The Notorious RBG's tenure on the Supreme Court has been groundbreaking in many ways, including the fact that she was the first Jewish woman to join the bench. This week, a Ruth Bader Ginsburg poster was vandalized with anti-Semitic graffiti in a New York City subway station, and the authorities are investigating it as a hate crime.
The vandalism appeared on an advertisement for a 2018 book about the justice, The Unstoppable Ruth Bader Ginsburg: American Icon. Scrawled on her face were the words, "Die, Jew b*tch," with a swastika covering her mouth. Local transit officials said the vandalism — which took place at the Nassau Avenue subway station in northern Brooklyn — was reported on Tuesday and has since been removed.
The New York Police Department tweeted on Wednesday that both its transit division and hate crimes task force were "looking into this incident." The post added that "there is no room for hate in NYC."
Ginsburg wasn't the first Jewish justice when she joined the court in 1993. Louis Brandeis became the first in 1916, and there have been many others since then, including current justices Stephen Breyer and Elena Kagan. But Ginsburg has served longer than any of them. She cites her Jewish heritage as having shaped her liberal ideology.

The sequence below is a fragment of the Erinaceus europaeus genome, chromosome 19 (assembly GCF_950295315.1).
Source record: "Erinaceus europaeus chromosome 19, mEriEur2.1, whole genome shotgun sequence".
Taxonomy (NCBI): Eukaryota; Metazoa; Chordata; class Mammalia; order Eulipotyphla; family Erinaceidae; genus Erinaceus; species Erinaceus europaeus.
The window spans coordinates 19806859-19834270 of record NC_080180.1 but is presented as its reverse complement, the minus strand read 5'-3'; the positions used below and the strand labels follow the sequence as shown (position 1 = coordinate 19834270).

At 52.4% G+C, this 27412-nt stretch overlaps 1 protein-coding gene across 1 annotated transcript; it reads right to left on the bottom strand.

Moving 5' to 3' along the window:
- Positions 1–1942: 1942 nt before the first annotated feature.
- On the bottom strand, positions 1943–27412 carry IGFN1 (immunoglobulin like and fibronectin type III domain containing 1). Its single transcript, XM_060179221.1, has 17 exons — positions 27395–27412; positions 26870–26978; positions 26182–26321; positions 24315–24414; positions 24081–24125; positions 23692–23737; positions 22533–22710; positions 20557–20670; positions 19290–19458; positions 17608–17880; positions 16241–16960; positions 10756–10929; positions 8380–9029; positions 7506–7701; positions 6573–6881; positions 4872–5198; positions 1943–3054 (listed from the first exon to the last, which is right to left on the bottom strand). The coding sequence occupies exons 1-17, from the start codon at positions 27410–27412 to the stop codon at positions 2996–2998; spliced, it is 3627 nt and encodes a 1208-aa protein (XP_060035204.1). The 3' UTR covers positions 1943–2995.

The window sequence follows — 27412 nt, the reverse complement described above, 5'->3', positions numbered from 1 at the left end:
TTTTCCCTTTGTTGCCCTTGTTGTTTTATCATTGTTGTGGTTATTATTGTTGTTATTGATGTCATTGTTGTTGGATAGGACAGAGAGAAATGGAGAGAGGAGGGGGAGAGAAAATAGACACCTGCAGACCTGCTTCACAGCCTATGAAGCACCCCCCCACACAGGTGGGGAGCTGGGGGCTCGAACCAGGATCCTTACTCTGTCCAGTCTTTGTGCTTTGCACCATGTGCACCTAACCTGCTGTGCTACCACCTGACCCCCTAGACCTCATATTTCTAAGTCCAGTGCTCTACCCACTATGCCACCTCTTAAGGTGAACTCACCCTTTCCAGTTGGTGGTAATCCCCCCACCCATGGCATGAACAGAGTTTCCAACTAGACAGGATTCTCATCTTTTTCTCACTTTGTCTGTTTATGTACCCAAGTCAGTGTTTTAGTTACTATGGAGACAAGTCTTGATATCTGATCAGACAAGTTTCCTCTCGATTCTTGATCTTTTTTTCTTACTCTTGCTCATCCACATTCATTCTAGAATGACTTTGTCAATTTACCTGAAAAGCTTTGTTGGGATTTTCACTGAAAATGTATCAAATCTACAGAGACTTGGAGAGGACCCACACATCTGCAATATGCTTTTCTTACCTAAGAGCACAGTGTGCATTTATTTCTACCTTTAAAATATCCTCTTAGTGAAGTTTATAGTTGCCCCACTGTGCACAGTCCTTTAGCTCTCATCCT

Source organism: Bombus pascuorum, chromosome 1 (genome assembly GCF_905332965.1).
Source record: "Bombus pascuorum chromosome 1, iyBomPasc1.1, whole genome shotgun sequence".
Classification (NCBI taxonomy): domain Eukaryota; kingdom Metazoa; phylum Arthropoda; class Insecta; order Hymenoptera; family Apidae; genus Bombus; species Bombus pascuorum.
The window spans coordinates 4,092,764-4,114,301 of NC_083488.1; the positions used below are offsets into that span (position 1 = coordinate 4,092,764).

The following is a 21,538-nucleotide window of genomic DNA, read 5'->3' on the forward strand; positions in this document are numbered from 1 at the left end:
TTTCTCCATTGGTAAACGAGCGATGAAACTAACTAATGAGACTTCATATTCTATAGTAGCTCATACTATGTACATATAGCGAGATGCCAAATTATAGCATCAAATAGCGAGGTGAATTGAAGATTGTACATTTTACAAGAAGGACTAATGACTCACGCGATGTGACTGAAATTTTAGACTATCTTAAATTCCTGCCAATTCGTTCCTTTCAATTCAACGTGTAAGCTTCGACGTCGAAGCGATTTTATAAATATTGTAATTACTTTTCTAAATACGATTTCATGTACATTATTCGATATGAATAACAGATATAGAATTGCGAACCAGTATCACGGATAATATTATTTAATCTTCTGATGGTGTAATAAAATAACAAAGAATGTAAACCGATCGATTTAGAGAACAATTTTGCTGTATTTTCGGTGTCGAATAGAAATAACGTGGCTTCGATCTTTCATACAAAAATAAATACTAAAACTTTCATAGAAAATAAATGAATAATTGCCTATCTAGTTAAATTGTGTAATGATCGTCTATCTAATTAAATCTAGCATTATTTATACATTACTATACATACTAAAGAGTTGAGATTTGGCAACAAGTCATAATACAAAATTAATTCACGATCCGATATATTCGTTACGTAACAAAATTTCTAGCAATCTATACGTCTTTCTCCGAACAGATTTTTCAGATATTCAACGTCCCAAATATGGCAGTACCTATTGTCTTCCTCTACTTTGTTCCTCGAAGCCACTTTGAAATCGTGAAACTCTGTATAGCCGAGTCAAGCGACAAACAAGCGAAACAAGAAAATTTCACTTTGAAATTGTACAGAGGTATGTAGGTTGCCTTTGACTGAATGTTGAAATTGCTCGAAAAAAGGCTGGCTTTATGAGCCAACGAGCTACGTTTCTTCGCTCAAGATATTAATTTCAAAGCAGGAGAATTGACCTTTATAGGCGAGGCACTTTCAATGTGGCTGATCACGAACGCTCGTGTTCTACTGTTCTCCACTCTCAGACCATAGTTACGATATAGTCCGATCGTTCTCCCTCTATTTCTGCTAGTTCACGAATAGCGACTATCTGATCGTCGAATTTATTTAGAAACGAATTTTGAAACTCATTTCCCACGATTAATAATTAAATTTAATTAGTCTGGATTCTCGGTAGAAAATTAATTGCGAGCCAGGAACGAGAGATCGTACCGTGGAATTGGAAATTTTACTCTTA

"I grew up in the shadow of World War II," Ginsburg told The Forward last year. "And we came to know more and more what was happening to the Jews in Europe. The sense of being an outsider — of being one of the people who had suffered oppression for no sensible reason... It's the sense of being part of a minority. It makes you more empathetic to other people who are not insiders, who are outsiders."
New York City has recently increased focus on anti-Semitic incidents in response to a big uptick in the number of reported occurrences. According to The Jerusalem Post, the city experienced 180 incidents in 2018, which was a 38.6 percent increase from 2016. This correlates to a nationwide trend; per the Anti-Defamation League, instances of anti-Semitic behavior across the country increased by 57 percent between 2016 and 2017. Perhaps the most infamous example was a shooting that took place in a synagogue in Pittsburgh, Pennsylvania in October, killing 11 people in the middle of worshiping. Hate crimes have gone up more broadly, too, and some analysts have blamed President Donald Trump's divisive rhetoric.
Responding to reports about the subway vandalism on Wednesday, New York City Transit Authority tweeted, "We regret that our customers were exposed to this hate speech, and thank you for notifying us."
New York City Mayor Bill de Blasio also tweeted about the incident on Wednesday. "Ruth Bader Ginsburg represents the very best of our city," he wrote. "We'll find whoever is responsible for this anti-Semitic trash and ensure they face consequences for trying to spread hate in New York City. If you have any information on this despicable act, please contact the NYPD."